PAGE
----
Your numbers are basically right, but only because young children routinely swim and take baths but don’t regularly encounter firearms. But look at the picture for the population as a whole: Over all, 3,600 Americans drown each year, while 36,000 die from guns (yes, including suicides). That’s one reason to be talking more about gun safety than about pool safety.

Note also that a backyard pool isn’t going to be used to mug a neighbor, or to invade a nearby school. Schools don’t have drills for an “active pool situation.” And while some 200,000 guns are stolen each year, it’s more difficult to steal a pool and use it for a violent purpose.

Moreover, we do try to make pools safer. Many jurisdictions require a permit for a pool, as well as a childproof fence around it with self-locking gates. If we have permits and safe storage requirements for pools, why not for guns? What’s wrong with trying to save lives?

Walmart Examines Role in Confronting Gun Violence

Employees circulate message calling for end to chain’s gun sales; retailer has no plans to change policies

Walmart Inc. ’s chief executive said he was rethinking the company’s role in confronting gun violence in the wake of two deadly shootings at Walmart stores, but didn’t offer specific plans or changes to its firearms and ammunition sales.

“We will work to understand the many important issues that arise from El Paso and Southaven, as well as those that have been raised in the broader national discussion around gun violence,” Doug McMillon wrote in a Facebook post Tuesday evening. “We will be thoughtful and deliberate in our responses.”

Mr. McMillon spent Tuesday in El Paso, Texas, meeting with Walmart employees who worked at the store where 22 people were killed in Saturday’s attack. Last week, in Southaven, Miss., a Walmart employee who had been suspended the previous weekend shot and killed two other workers at a company’s store.

His visit and Facebook message come as the retail giant is facing pressure from some employees and antigun activists to halt its sales of firearms or prohibit shoppers from carrying guns in stores.

Walmart is one of the country’s biggest sellers of guns. The retailer’s selection is focused on hunting rifles and shotguns. Since 2015, it hasn’t sold assault-style weapons and only sells handguns in Alaska. Last year, after a deadly shooting at a high school in Parkland, Fla., Walmart raised the minimum age to purchase guns or ammunition to 21.

“There are no plans at this time” to change policies around gun sales, Walmart spokesman Randy Hargrove said.

Two of the company’s workers in San Bruno, Calif., on Monday circulated a message to all e-commerce staff and the companywide Slack channel calling for a general strike to protest “Walmart’s profit from the sale of guns.”

Thomas Marshall, an e-commerce merchandiser in the corporate e-commerce office in California, and a co-worker later called for a walkout among corporate employees Wednesday afternoon and encouraged colleagues to sign an online petition asking Walmart to stop selling guns, allowing shoppers to carry guns in stores or donating to politicians with high ratings from the National Rifle Association.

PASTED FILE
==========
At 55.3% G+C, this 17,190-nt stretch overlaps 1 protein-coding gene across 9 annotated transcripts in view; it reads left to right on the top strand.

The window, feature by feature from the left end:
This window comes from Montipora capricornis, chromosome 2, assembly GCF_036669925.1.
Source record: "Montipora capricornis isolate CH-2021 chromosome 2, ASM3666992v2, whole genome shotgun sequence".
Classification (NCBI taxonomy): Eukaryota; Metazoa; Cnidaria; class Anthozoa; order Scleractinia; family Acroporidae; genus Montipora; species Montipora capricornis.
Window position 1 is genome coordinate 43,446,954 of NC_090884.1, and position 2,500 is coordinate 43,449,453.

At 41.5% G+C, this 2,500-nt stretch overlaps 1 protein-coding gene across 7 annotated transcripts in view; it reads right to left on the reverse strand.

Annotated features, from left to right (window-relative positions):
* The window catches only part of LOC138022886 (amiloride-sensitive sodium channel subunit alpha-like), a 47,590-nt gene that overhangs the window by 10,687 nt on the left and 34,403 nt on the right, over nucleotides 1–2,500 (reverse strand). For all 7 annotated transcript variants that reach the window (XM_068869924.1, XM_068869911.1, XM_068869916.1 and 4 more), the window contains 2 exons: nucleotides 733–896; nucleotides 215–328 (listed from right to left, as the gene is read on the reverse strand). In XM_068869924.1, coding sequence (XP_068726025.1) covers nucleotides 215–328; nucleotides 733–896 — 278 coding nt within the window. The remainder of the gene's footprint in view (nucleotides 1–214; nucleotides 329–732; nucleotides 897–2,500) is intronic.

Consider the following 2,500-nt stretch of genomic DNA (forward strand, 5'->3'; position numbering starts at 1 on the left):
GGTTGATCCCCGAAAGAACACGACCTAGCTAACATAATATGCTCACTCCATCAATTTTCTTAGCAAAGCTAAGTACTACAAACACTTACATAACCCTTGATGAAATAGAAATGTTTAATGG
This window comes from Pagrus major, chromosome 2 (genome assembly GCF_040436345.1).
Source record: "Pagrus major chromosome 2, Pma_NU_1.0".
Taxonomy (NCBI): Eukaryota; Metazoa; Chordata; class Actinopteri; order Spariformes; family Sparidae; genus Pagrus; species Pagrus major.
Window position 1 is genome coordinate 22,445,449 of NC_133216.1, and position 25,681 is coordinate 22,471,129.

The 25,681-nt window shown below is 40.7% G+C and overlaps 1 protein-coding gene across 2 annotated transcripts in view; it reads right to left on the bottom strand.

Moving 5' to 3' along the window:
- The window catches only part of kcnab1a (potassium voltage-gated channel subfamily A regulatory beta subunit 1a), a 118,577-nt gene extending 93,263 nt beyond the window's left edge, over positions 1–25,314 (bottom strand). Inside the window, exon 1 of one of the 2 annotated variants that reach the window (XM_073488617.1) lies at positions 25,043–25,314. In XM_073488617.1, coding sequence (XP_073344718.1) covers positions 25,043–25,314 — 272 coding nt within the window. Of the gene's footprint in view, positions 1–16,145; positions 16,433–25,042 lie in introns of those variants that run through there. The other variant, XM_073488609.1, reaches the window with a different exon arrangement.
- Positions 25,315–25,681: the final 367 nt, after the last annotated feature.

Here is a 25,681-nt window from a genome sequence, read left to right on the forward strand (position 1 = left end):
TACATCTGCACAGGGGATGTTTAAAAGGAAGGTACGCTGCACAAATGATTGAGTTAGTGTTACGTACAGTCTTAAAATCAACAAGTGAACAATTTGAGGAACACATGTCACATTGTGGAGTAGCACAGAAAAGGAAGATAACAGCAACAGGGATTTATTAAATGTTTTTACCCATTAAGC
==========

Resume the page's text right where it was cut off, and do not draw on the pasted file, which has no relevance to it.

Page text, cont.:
On Tuesday afternoon, the company suspended Mr. Marshall’s and a co-worker’s access to its internal systems, he said. Managers told him they would restore access “on stipulation you will not use it for non-work activities,” the 23-year-old said in an interview.

Mr. Marshall said around 50 workers from the company’s California and New Jersey offices have sent messages of support. Some plan to protest the company’s gun policies Wednesday at 3 p.m. local time at its offices in San Bruno; Hoboken, N.J.; and in Portland, Ore., he said.

The company believes “there are more constructive ways for associates to offer feedback such as emails or conversations with leaders,” said Walmart’s Mr. Hargrove. The company will restore the two workers’ computer access when they return to work, Mr. Hargrove said.

Mr. Marshall said he still didn’t have access to the internal system as of Wednesday morning.

The debate is more evidence of the difficult balancing act Walmart navigates as it works to improve its reputation with shoppers and diversifies its workforce, adding offices around the country to attract more technology talent. The political divide in the country is increasingly pulling Walmart, the country’s largest retailer and largest private employer, into weighing in on social issues such as gay rights, immigration and gun violence.

Mr. McMillon has spoken out in support of creating an inclusive workplace and store environment, themes that he reiterated this week. “We are proud to be woven into the American fabric as a place for all people,” he wrote Tuesday. “We are more resolved than ever to foster an inclusive environment where all people are valued and welcomed.”

But any change to its gun policies risks alienating Walmart’s core customers, who often live in more conservative-leaning rural and suburban communities. The company faced some consumer backlash after raising the minimum age to purchase guns to 21.